Reykjavik, on the coast of Iceland, is the country’s capital and largest city. It’s home to the National and Saga museums, tracing Iceland’s Viking history. The striking concrete Hallgrimskirkja church and rotating Perlan glass dome offer sweeping views of the sea and nearby hills. Exemplifying the island’s volcanic activity is the geothermal Blue Lagoon spa, near the village of Grindavik.
Area: 274,5 km²
Weather: 10 °C, Wind S at 45 km/h, 84% Humidity
1. Viking Ties
Iceland was settled by Vikings from Norway sometime in the 800s. This fact makes Iceland a fairly “young” country when it comes to settlement, and also contributes to its distinct cultural background. The Icelandic horses in the country today are unique in the fact that they are direct descendants from the horses the Vikings first brought over from mainland Europe.
RELATED: The Horses of Iceland
And a bonus fun fact for you: The Vikings are the ones who gave both Iceland and Greenland their names, purposefully mis-naming them both so that their enemies would hopefully go to ice-covered Greenland instead of following them to where they actually settled in Iceland.
2. First Parliament
Iceland is home to the very first parliament grounds in Europe. In the year 930 AD, the first Parliament met in Iceland in what is today Þingvellir National Park. The site has since been dubbed a UNESCO World Heritage Site because of its cultural, historical, and geographical significance.
3. Tectonic Plates
The “geographical significance” part of Þingvellir being dubbed a UNESCO site is due to the fact that this is one of only TWO places in the entire world where you can see two of the earth’s tectonic plates meeting above the earth’s surface (the other is in Africa). The North American and Eurasian plates jut up out of the ground here in Þingvellir, moving apart roughly 2 cm per year.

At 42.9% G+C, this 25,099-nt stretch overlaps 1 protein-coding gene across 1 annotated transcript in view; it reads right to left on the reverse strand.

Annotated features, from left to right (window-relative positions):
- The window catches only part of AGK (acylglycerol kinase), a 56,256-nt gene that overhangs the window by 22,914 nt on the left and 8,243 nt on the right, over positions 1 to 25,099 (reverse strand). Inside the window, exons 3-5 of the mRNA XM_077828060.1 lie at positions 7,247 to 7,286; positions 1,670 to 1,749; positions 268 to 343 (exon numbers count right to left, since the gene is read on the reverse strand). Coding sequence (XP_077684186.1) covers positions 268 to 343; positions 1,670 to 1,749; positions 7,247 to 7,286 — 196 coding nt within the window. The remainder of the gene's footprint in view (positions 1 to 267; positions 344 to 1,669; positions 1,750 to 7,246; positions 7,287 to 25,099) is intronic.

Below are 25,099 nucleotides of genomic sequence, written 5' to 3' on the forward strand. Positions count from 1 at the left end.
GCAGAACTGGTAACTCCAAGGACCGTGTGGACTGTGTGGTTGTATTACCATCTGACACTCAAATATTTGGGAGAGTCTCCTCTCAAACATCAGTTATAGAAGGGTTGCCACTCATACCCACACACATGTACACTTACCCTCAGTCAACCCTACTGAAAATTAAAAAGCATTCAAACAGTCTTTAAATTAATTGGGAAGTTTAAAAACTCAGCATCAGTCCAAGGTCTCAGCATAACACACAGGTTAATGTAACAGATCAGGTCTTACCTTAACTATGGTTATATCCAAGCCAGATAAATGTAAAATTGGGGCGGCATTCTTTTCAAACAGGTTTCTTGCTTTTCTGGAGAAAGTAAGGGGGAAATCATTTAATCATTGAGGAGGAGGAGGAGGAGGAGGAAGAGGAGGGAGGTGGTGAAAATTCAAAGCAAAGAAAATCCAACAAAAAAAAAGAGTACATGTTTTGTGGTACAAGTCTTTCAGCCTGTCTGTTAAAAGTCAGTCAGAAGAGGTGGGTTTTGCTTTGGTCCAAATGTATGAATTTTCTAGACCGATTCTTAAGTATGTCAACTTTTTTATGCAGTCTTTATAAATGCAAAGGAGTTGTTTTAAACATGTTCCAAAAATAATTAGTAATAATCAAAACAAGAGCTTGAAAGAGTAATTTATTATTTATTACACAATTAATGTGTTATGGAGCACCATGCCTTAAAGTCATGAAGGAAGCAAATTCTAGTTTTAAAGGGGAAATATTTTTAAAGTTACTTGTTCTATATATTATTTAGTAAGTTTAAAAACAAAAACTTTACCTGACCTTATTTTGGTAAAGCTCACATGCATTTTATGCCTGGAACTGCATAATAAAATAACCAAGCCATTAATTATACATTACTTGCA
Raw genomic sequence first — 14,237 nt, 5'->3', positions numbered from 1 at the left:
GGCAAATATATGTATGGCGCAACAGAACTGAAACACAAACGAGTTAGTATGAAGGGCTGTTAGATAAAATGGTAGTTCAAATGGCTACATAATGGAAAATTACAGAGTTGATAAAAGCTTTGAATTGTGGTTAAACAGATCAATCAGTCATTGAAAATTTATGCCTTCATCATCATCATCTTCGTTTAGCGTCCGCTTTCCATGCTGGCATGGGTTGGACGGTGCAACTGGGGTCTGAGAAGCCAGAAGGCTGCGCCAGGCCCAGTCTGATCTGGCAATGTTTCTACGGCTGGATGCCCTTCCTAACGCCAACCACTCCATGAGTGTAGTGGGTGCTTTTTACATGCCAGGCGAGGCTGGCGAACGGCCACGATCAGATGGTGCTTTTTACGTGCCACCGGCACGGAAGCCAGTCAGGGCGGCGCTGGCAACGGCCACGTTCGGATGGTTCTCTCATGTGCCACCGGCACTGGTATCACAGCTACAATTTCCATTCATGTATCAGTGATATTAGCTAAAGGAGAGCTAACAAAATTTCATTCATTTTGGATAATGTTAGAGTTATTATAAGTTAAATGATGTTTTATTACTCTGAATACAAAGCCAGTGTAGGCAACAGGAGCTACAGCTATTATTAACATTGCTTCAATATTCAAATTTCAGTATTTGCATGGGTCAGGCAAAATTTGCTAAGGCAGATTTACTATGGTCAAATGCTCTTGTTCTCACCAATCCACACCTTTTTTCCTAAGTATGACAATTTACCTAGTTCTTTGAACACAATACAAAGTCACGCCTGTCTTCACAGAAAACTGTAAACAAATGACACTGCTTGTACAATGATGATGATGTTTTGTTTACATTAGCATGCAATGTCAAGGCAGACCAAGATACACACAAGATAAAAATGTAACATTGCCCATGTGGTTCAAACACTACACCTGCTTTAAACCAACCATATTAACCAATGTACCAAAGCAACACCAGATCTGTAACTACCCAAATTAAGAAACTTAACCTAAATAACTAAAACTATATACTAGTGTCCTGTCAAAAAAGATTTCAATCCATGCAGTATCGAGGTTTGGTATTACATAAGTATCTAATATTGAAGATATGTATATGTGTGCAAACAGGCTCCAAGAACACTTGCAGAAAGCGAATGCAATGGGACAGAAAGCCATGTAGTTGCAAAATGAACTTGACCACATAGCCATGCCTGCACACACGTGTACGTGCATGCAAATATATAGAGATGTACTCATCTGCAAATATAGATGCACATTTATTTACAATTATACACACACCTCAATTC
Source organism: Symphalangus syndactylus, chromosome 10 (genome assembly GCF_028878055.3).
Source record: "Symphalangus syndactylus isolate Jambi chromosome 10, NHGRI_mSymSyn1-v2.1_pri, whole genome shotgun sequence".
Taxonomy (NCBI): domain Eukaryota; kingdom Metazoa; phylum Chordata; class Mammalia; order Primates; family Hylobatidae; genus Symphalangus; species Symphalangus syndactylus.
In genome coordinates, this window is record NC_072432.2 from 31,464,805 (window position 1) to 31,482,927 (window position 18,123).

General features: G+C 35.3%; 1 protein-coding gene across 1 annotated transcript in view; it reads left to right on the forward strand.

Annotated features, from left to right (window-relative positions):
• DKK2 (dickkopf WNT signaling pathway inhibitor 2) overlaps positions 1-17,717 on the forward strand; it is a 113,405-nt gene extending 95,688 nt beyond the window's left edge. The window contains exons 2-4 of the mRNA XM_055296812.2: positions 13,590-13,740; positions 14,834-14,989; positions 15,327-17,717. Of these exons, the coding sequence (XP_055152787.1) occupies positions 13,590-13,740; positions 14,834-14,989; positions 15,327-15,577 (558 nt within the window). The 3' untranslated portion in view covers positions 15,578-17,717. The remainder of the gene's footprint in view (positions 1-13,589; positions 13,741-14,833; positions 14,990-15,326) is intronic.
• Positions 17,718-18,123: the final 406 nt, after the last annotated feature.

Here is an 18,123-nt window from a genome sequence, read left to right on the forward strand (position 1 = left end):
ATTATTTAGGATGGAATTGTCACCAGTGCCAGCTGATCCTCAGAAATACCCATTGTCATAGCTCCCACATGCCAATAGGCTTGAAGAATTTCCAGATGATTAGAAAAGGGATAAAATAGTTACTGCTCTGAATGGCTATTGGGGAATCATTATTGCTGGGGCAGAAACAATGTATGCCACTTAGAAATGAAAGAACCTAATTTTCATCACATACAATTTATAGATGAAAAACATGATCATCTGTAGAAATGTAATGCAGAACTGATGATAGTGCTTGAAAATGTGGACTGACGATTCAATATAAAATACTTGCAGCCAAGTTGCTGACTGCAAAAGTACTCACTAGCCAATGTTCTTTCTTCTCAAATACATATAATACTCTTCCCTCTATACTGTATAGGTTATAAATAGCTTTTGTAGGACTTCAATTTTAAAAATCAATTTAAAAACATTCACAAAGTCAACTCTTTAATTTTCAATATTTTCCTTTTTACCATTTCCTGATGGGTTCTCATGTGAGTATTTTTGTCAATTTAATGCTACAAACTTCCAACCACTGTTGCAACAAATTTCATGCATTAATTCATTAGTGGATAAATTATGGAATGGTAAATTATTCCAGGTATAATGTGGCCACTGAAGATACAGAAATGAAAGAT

You can even go diving/snorkeling between the plates in nearby Þingvallavatn Lake.
RELATED: Iceland’s Golden Circle
Because it’s located on the Mid-Atlantic ridge, Iceland is an incredibly active country geologically. There are more than 125 volcanic mountains in the country, a handful of which are still very active, and another handful that could easily awaken and become active as the country changes and grows.
Iceland experiences a volcanic eruption roughly once every 4 years, though the past few years have seen one eruption or more each year (we all remember Eyjafjallajokull, right?). Because of this constant activity, a good portion of Iceland is covered in lava fields.
5. Hot springs for all
Because of all the volcanic activity going on beneath Iceland, the country is filled with geothermal activity – and hot springs.
There are a couple famous commercial thermal pools and baths in Iceland (like the famous Blue Lagoon near the airport and the Mývatn Nature Baths further north) that are man-made but filled with natural geothermal water. And then there are the “wild” hot springs that people swim in that come in all different forms from small pools to heated rivers.
And in Iceland, these hot springs and pool are used year-round, even during the winter months.
RELATED: Relaxing at Iceland’s Blue Lagoon
Iceland is perhaps the most eco-friendly country I know of. And the kicker is, they don’t even have to try very hard. Because the whole country is essentially “alive” with volcanic activity, the nation harnesses hydro and geothermal energy to power more than 80% of the country.
Very few fossil fuels are burned here (there are even some hydrogen buses driving around Reykjavik!), and most homes are heated using geothermal water that’s pumped up from beneath cities and towns.